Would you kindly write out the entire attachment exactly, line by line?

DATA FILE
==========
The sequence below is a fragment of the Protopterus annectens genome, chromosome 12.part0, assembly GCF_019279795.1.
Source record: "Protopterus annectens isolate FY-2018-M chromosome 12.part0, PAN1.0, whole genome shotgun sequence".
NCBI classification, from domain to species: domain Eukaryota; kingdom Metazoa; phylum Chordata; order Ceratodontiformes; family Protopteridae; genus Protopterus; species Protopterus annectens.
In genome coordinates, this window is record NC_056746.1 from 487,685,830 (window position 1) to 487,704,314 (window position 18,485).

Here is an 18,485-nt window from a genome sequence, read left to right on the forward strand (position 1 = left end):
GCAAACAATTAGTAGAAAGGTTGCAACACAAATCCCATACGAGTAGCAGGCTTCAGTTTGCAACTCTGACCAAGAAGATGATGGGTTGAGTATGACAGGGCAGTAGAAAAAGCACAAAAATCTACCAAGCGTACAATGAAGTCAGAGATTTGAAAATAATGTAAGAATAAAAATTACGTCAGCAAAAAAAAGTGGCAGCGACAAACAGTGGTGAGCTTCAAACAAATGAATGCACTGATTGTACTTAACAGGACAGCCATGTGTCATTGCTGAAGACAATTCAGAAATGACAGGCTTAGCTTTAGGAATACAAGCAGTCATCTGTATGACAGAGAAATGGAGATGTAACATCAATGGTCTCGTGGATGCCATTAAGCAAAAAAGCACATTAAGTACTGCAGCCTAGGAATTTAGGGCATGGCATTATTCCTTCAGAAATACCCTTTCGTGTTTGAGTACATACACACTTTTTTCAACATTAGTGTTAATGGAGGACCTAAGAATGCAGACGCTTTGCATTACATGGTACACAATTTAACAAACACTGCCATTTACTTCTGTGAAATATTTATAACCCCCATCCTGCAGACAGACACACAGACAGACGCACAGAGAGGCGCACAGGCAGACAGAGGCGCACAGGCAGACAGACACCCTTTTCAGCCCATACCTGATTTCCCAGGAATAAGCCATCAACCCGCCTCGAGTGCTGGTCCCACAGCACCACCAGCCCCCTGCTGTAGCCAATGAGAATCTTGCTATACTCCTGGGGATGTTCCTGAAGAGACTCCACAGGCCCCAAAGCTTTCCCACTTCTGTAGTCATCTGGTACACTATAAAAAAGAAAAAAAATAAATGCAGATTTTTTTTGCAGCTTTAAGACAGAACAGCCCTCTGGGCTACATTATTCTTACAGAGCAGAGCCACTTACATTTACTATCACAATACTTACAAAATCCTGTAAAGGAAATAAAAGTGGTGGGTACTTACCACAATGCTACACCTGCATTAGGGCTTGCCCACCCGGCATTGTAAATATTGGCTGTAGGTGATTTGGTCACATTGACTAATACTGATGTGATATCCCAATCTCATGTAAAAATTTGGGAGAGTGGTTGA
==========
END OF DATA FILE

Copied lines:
The sequence below is a fragment of the Protopterus annectens genome, chromosome 12.part0, assembly GCF_019279795.1.
Source record: "Protopterus annectens isolate FY-2018-M chromosome 12.part0, PAN1.0, whole genome shotgun sequence".
NCBI classification, from domain to species: domain Eukaryota; kingdom Metazoa; phylum Chordata; order Ceratodontiformes; family Protopteridae; genus Protopterus; species Protopterus annectens.
In genome coordinates, this window is record NC_056746.1 from 487,685,830 (window position 1) to 487,704,314 (window position 18,485).

Here is an 18,485-nt window from a genome sequence, read left to right on the forward strand (position 1 = left end):
GCAAACAATTAGTAGAAAGGTTGCAACACAAATCCCATACGAGTAGCAGGCTTCAGTTTGCAACTCTGACCAAGAAGATGATGGGTTGAGTATGACAGGGCAGTAGAAAAAGCACAAAAATCTACCAAGCGTACAATGAAGTCAGAGATTTGAAAATAATGTAAGAATAAAAATTACGTCAGCAAAAAAAAGTGGCAGCGACAAACAGTGGTGAGCTTCAAACAAATGAATGCACTGATTGTACTTAACAGGACAGCCATGTGTCATTGCTGAAGACAATTCAGAAATGACAGGCTTAGCTTTAGGAATACAAGCAGTCATCTGTATGACAGAGAAATGGAGATGTAACATCAATGGTCTCGTGGATGCCATTAAGCAAAAAAGCACATTAAGTACTGCAGCCTAGGAATTTAGGGCATGGCATTATTCCTTCAGAAATACCCTTTCGTGTTTGAGTACATACACACTTTTTTCAACATTAGTGTTAATGGAGGACCTAAGAATGCAGACGCTTTGCATTACATGGTACACAATTTAACAAACACTGCCATTTACTTCTGTGAAATATTTATAACCCCCATCCTGCAGACAGACACACAGACAGACGCACAGAGAGGCGCACAGGCAGACAGAGGCGCACAGGCAGACAGACACCCTTTTCAGCCCATACCTGATTTCCCAGGAATAAGCCATCAACCCGCCTCGAGTGCTGGTCCCACAGCACCACCAGCCCCCTGCTGTAGCCAATGAGAATCTTGCTATACTCCTGGGGATGTTCCTGAAGAGACTCCACAGGCCCCAAAGCTTTCCCACTTCTGTAGTCATCTGGTACACTATAAAAAAGAAAAAAAATAAATGCAGATTTTTTTTGCAGCTTTAAGACAGAACAGCCCTCTGGGCTACATTATTCTTACAGAGCAGAGCCACTTACATTTACTATCACAATACTTACAAAATCCTGTAAAGGAAATAAAAGTGGTGGGTACTTACCACAATGCTACACCTGCATTAGGGCTTGCCCACCCGGCATTGTAAATATTGGCTGTAGGTGATTTGGTCACATTGACTAATACTGATGTGATATCCCAATCTCATGTAAAAATTTGGGAGAGTGGTTGA